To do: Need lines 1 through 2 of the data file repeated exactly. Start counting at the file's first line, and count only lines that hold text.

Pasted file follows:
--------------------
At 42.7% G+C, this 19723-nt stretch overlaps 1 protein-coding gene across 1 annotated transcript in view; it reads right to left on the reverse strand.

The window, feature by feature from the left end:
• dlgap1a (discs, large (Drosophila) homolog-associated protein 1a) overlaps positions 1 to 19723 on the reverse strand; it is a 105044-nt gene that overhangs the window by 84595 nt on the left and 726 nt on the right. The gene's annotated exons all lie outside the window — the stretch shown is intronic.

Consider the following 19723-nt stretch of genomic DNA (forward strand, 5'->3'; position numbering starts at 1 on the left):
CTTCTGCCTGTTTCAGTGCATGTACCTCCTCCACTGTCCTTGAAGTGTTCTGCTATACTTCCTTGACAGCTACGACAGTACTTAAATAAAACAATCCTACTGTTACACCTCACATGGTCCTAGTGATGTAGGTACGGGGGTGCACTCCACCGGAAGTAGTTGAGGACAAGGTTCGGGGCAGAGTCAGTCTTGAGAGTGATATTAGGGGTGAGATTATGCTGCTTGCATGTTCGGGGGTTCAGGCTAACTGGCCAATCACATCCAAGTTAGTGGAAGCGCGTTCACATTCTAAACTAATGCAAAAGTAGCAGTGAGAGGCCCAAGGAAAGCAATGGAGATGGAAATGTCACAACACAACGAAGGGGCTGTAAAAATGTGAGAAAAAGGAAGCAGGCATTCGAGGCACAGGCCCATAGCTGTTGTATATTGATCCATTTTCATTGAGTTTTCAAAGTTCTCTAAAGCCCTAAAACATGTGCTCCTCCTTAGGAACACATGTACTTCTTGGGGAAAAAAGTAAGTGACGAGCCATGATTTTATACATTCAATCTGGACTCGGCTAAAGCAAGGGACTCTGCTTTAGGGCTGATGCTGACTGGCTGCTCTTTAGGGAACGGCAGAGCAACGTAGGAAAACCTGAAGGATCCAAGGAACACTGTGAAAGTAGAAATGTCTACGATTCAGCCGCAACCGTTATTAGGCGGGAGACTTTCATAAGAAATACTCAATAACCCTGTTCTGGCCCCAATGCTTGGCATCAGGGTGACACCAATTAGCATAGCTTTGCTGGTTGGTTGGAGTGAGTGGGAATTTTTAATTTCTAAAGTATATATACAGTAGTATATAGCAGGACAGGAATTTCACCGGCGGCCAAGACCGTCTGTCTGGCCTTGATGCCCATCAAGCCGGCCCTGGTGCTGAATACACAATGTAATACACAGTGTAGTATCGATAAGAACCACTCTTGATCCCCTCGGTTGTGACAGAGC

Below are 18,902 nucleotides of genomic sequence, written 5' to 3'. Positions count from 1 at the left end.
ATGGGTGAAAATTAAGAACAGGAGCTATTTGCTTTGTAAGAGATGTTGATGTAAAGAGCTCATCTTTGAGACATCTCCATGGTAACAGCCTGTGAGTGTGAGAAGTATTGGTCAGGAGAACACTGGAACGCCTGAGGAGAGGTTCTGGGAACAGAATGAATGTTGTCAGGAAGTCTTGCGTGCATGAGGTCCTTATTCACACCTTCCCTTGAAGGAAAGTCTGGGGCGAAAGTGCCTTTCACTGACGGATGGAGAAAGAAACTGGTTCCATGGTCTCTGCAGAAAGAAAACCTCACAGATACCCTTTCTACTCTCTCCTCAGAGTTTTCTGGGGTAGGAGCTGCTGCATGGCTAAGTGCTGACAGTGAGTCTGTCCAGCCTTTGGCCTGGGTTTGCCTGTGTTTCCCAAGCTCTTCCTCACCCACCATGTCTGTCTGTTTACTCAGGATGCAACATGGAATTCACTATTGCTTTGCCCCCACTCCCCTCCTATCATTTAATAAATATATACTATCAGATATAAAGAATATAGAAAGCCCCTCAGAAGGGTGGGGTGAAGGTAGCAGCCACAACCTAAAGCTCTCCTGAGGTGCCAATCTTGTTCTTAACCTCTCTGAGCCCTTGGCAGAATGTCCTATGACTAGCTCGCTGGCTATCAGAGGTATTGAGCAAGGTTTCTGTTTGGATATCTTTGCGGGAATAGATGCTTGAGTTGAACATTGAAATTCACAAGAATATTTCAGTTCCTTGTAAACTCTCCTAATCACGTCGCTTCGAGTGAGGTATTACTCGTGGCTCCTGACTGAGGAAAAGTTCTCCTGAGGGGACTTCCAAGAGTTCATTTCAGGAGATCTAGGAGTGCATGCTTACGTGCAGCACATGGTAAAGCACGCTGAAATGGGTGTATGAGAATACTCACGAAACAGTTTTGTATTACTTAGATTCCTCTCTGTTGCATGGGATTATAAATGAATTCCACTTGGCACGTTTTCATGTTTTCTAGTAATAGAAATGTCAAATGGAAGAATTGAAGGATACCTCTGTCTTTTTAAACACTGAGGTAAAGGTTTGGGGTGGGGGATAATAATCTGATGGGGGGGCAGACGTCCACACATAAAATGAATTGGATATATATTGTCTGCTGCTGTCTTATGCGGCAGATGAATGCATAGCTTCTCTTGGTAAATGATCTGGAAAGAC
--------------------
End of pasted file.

At 42.7% G+C, this 19723-nt stretch overlaps 1 protein-coding gene across 1 annotated transcript in view; it reads right to left on the reverse strand.

The window, feature by feature from the left end: